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What do you see when you close your eyes? Try it right now – you’ll notice that there’s probably quite a light show happening, one that is constantly changing.
Interestingly, we don’t need light to stimulate our visual systems. The neurons in our visual system are busily sending signals to the brain via what’s known as the thalamus. So, even when we are in total darkness, just resting our eyes or even when we are asleep, there’s always something to see.
In fact, this constant activity can create splashes of colour or patterns that can change quite randomly. The frequency, duration and types of effects can all be affected by which neurons are being stimulated at any given time. The technical term for this visual experience or phenomenon is called ‘phosphene’.
These phosphenes can be heightened by all kinds of everyday stimuli, such as an intense sneeze, hearty laughter, coughing, blowing your nose or standing up too quickly. Other factors such as low blood pressure or low oxygen intake can increase the visual show even further, and certain drugs like LSD can take it off the scale.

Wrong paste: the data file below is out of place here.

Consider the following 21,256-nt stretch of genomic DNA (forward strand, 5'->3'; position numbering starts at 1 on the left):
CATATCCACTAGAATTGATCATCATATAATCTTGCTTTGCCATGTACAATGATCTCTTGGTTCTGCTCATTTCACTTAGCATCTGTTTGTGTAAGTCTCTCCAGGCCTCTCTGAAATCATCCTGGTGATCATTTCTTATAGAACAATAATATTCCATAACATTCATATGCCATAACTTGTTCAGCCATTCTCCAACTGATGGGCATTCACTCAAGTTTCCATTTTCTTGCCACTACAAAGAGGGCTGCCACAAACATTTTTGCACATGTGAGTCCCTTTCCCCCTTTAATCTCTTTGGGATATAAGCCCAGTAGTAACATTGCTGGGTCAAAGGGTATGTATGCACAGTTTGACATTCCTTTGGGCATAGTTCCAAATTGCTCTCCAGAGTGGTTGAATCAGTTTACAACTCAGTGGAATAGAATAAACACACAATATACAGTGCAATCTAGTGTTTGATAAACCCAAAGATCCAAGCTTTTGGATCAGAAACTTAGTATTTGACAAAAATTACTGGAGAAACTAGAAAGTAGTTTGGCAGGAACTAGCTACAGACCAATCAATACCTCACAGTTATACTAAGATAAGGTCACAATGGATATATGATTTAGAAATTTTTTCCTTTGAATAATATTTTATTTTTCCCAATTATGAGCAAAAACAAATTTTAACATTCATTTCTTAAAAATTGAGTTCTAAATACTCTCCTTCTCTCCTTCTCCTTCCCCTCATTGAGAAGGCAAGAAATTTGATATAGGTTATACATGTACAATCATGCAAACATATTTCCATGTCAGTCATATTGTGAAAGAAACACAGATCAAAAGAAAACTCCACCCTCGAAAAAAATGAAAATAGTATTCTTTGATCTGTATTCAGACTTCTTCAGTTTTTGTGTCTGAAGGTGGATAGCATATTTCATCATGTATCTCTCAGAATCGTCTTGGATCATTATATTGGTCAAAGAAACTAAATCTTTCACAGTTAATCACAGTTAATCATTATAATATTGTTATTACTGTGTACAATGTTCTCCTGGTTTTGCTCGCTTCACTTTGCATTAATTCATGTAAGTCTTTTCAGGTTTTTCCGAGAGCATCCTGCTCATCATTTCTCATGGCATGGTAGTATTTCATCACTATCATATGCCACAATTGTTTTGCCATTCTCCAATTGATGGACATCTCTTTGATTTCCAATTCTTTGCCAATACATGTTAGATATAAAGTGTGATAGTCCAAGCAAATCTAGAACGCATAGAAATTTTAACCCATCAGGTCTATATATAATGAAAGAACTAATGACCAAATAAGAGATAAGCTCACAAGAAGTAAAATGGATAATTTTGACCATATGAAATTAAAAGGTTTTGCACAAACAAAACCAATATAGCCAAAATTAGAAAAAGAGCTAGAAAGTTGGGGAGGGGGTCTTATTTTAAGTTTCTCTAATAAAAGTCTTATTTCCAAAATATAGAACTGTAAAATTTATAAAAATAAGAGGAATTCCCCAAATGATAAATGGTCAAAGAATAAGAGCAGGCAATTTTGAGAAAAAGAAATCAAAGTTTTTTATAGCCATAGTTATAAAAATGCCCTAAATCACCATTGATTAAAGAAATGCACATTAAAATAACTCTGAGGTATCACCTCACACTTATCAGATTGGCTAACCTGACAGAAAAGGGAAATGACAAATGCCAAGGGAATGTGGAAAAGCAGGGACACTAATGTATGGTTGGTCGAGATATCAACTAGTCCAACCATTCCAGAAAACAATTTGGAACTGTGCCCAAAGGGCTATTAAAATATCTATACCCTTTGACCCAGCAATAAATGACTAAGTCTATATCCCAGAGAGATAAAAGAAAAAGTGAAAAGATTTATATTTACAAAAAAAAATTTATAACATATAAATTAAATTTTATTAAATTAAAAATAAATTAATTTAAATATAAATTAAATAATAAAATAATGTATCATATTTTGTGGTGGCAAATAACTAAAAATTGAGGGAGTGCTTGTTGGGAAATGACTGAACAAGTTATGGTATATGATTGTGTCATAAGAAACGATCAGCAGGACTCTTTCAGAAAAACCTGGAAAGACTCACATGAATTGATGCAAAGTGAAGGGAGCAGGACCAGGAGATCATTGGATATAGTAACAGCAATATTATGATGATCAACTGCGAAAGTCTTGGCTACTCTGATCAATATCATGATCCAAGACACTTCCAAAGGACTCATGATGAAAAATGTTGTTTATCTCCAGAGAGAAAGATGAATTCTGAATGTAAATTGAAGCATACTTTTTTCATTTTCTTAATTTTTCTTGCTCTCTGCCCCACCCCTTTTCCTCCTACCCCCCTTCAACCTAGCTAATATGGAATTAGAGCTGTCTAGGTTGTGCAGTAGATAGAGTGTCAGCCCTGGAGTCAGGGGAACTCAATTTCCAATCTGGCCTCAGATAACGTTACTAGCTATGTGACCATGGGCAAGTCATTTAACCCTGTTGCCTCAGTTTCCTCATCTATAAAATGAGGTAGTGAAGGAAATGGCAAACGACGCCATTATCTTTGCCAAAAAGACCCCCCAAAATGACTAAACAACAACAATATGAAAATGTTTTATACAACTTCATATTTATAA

Another way to induce a charge of activity is to apply some light pressure on the eyelids when closed. This pressure triggers a different pattern of light activity and, all of a sudden, a whole new light show can be induced in a fraction of a second because the brain believes it is seeing a form of light.
A further form of phosphene is called a ‘closed-eye hallucination’. This happens either through chemical use or a form of meditation.
There are five levels:
There’s no doubt that humans have a lot to ‘see’ even when we close our eyes. Phosphenes are a combination of mechanical, electrical or magnetic stimulation that, even though they are considered a phenomenon, are very real.
In other words, anytime you want to see something spectacular, just try closing your eyes.
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